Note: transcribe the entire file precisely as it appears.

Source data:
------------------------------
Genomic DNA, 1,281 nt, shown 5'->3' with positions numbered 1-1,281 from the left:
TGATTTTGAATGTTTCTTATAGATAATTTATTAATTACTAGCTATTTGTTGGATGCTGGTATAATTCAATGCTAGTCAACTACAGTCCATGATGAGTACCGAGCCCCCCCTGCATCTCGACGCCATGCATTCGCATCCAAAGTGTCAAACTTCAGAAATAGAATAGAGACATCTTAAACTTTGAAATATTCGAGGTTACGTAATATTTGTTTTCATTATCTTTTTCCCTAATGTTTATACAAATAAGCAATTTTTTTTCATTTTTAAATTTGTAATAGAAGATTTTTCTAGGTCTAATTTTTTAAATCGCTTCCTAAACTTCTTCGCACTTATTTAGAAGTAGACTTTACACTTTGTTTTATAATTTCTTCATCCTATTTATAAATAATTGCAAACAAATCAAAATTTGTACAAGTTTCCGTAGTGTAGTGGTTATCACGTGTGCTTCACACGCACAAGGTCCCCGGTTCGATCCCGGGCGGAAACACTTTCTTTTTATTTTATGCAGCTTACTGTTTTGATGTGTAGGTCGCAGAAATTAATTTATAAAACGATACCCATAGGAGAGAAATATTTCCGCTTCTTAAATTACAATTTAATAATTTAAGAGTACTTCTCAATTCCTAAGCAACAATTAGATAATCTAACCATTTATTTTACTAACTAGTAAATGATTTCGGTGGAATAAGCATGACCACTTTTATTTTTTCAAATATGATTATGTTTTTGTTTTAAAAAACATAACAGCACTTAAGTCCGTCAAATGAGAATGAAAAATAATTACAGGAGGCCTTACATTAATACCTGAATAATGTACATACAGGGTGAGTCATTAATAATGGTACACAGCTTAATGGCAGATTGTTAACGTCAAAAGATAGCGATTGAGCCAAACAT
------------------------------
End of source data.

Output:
Genomic DNA, 1,281 nt, shown 5'->3' with positions numbered 1-1,281 from the left:
TGATTTTGAATGTTTCTTATAGATAATTTATTAATTACTAGCTATTTGTTGGATGCTGGTATAATTCAATGCTAGTCAACTACAGTCCATGATGAGTACCGAGCCCCCCCTGCATCTCGACGCCATGCATTCGCATCCAAAGTGTCAAACTTCAGAAATAGAATAGAGACATCTTAAACTTTGAAATATTCGAGGTTACGTAATATTTGTTTTCATTATCTTTTTCCCTAATGTTTATACAAATAAGCAATTTTTTTTCATTTTTAAATTTGTAATAGAAGATTTTTCTAGGTCTAATTTTTTAAATCGCTTCCTAAACTTCTTCGCACTTATTTAGAAGTAGACTTTACACTTTGTTTTATAATTTCTTCATCCTATTTATAAATAATTGCAAACAAATCAAAATTTGTACAAGTTTCCGTAGTGTAGTGGTTATCACGTGTGCTTCACACGCACAAGGTCCCCGGTTCGATCCCGGGCGGAAACACTTTCTTTTTATTTTATGCAGCTTACTGTTTTGATGTGTAGGTCGCAGAAATTAATTTATAAAACGATACCCATAGGAGAGAAATATTTCCGCTTCTTAAATTACAATTTAATAATTTAAGAGTACTTCTCAATTCCTAAGCAACAATTAGATAATCTAACCATTTATTTTACTAACTAGTAAATGATTTCGGTGGAATAAGCATGACCACTTTTATTTTTTCAAATATGATTATGTTTTTGTTTTAAAAAACATAACAGCACTTAAGTCCGTCAAATGAGAATGAAAAATAATTACAGGAGGCCTTACATTAATACCTGAATAATGTACATACAGGGTGAGTCATTAATAATGGTACACAGCTTAATGGCAGATTGTTAACGTCAAAAGATAGCGATTGAGCCAAACAT